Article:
Sheffield Theatres: Probe into Crucible and Lyceum finds 'no RACC concrete present'

Staff have looked into records from the 1970s to see if the cheap material was used
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The boss of Sheffield Theatres has given an update on its three venues in connection with the ‘crumbly concrete’ scandal, stating "no RAAC is present."

Chief executive Tom Bird said their operations team had gained access to the original 1970s structural drawings from the Crucible Theatre’s three-year redevelopment. They had also looked at the redevelopment of the Lyceum in 2014, which affected ‘every part of the building’.

The distinctive Crucible Theatre is famous across the world as the annual venue of the World Snooker Championships, as well as great theatre, and was nominated by several. Picture Scott MerryleesThe distinctive Crucible Theatre is famous across the world as the annual venue of the World Snooker Championships, as well as great theatre, and was nominated by several. Picture Scott Merrylees
The distinctive Crucible Theatre is famous across the world as the annual venue of the World Snooker Championships, as well as great theatre, and was nominated by several. Picture Scott Merrylees
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Sheffield Theatres owns the Crucible, Lyceum and Tanya Moiseiwitsch Playhouse (formerly the Studio Theatre) in the same building as the Crucible.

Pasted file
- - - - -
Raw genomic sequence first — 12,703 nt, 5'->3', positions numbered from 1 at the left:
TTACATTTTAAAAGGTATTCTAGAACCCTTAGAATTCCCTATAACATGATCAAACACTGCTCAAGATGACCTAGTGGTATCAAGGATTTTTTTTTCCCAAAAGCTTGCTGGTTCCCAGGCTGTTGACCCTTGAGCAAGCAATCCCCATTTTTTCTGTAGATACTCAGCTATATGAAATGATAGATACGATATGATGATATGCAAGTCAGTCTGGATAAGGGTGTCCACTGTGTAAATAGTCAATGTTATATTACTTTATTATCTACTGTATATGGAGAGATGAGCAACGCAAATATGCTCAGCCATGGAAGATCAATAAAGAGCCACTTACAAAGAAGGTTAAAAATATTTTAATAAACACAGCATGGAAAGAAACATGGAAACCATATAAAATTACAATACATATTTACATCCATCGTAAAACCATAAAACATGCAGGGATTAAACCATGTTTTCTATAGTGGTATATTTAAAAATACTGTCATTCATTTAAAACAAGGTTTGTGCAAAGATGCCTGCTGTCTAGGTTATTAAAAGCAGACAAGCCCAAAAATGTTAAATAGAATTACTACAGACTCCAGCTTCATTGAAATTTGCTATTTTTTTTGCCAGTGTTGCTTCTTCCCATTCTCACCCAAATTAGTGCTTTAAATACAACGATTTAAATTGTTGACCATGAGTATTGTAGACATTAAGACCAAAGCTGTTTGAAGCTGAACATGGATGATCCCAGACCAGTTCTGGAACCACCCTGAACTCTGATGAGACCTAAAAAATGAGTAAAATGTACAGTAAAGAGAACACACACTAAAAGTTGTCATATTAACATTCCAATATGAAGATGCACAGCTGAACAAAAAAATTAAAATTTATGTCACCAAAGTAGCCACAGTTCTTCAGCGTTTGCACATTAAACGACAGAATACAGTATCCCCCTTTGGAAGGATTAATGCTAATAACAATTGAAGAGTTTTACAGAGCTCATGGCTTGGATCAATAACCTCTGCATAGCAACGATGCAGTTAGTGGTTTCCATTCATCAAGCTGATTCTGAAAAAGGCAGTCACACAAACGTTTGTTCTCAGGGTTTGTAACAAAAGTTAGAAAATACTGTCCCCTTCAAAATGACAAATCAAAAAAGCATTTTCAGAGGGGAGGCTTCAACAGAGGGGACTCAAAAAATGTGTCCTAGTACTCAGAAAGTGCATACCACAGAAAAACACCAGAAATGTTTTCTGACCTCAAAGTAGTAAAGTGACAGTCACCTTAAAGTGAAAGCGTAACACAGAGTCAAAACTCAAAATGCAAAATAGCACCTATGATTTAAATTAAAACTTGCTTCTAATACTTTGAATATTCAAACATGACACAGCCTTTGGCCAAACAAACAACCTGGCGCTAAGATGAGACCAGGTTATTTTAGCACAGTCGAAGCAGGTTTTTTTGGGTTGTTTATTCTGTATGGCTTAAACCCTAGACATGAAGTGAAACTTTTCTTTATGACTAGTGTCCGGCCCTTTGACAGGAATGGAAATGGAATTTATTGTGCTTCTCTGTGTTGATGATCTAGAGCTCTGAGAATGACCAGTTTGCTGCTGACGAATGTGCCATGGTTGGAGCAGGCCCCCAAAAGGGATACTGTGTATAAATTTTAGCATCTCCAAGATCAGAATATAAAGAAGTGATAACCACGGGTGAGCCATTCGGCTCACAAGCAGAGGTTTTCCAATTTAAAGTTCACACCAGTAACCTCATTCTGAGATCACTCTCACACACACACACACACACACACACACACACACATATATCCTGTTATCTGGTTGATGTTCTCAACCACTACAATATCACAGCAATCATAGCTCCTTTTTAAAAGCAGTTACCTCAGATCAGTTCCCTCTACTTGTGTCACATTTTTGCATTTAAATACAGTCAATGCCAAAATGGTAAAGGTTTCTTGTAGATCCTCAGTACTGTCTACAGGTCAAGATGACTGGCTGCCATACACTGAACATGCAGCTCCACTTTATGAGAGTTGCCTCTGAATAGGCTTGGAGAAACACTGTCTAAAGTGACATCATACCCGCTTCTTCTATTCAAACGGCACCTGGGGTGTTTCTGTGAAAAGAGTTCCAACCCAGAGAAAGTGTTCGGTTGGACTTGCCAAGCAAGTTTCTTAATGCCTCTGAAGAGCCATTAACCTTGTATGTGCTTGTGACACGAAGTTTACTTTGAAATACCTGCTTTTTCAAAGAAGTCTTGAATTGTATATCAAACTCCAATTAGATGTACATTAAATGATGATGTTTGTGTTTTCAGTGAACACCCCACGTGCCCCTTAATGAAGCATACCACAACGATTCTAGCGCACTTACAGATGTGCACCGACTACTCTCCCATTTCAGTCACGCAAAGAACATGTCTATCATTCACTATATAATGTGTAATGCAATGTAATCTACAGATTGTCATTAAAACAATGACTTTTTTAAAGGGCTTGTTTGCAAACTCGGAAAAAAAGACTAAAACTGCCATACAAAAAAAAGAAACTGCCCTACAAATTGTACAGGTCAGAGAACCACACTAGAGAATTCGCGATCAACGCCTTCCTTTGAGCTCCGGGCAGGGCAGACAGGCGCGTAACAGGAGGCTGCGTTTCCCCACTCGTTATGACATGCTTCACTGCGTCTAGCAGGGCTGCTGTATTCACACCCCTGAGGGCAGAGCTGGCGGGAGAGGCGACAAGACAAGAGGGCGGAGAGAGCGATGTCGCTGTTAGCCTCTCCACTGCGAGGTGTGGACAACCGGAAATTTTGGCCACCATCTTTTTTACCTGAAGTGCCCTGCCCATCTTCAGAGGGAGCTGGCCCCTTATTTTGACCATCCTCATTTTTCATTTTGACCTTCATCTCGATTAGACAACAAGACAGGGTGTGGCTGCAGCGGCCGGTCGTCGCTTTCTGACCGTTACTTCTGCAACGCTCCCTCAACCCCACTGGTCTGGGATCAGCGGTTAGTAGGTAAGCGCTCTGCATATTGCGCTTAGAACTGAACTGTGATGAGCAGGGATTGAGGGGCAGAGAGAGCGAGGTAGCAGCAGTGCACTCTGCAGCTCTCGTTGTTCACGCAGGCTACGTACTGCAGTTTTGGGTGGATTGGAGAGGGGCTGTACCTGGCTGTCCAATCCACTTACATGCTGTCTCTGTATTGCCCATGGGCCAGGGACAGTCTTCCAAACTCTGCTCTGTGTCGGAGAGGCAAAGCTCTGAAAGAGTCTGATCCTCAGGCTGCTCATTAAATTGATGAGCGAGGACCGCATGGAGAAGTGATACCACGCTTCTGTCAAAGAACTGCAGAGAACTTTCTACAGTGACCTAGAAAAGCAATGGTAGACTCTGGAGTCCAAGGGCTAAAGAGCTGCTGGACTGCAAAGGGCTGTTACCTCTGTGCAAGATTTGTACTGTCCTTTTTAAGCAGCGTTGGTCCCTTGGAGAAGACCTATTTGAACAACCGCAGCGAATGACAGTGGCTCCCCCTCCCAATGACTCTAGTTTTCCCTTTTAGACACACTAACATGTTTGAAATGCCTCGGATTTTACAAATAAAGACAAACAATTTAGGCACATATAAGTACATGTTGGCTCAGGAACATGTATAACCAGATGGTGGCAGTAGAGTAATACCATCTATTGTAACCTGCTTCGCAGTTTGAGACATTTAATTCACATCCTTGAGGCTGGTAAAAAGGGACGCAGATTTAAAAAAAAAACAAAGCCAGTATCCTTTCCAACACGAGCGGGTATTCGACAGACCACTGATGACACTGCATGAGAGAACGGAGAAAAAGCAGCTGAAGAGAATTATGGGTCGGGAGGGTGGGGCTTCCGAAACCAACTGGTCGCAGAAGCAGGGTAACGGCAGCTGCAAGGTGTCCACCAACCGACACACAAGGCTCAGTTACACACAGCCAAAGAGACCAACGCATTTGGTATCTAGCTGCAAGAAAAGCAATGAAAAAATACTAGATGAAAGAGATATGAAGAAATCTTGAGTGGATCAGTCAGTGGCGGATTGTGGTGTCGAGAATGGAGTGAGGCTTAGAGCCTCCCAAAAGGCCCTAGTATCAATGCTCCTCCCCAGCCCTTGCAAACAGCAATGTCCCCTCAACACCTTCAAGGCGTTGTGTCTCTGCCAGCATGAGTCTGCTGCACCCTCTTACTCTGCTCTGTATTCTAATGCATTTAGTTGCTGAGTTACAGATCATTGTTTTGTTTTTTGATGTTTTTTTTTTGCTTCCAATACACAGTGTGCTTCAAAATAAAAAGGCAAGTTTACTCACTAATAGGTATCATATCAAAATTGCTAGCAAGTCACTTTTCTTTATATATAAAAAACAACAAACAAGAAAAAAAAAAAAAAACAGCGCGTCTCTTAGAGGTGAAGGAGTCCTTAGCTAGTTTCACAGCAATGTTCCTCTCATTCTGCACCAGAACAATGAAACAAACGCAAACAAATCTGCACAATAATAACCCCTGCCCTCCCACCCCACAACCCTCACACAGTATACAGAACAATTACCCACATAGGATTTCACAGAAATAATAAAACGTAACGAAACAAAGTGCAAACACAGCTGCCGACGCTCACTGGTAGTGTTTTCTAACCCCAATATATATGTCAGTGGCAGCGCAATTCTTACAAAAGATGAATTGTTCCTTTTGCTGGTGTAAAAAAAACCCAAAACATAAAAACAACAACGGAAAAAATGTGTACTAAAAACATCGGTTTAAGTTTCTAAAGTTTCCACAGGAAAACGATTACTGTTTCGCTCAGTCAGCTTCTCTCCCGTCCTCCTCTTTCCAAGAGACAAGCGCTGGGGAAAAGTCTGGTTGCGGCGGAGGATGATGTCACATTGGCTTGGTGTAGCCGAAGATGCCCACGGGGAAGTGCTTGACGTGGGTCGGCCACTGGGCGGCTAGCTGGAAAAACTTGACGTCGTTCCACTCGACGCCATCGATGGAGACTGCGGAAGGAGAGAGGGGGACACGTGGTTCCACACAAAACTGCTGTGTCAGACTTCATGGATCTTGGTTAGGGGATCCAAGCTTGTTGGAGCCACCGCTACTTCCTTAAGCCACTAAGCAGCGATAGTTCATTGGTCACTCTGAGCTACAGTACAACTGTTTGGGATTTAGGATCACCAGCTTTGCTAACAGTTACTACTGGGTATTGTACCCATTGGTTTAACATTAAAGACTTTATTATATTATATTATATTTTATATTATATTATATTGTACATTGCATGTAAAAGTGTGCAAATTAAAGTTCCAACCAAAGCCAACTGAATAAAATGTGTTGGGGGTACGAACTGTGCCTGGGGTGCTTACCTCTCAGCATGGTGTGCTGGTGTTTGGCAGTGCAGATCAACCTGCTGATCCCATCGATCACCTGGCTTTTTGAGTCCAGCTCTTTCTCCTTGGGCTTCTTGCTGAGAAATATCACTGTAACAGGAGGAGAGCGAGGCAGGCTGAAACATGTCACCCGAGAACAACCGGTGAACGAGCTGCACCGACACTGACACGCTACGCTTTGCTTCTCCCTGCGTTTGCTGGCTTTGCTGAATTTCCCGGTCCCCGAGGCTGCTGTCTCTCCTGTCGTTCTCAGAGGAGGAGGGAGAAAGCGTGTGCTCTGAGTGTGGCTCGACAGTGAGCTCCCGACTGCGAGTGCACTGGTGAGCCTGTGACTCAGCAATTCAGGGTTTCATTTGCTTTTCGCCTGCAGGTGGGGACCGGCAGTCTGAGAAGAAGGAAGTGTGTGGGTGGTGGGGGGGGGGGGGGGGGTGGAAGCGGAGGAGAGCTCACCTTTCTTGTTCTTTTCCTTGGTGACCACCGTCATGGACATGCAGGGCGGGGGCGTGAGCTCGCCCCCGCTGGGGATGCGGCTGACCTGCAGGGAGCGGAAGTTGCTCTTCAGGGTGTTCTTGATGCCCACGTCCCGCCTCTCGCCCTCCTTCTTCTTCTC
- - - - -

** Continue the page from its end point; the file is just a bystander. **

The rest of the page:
Mr Bird said: “Based on the current government and ABTT guidance to identify RAAC in the construction of buildings, our operations team can confirm that we do not have trace of this material in the Crucible, Playhouse, Lyceum Theatres or surrounding areas. "

He added: “A more recent due diligence internal review has also been carried out by our operations director who has confirmed the above remains true against current guidance available.”

View from Sheffield Cathedral, looking towards the Crucible and LyceumView from Sheffield Cathedral, looking towards the Crucible and Lyceum
View from Sheffield Cathedral, looking towards the Crucible and Lyceum

In August, the government announced some schools were unsafe due to RAAC (reinforced autoclaved aerated concrete) which can fail without warning.

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It triggered an investigation into thousands of buildings which could have been built with the material, including hospitals and prisons from the 1950s to the 1990s, but has now passed its 30-year design life.

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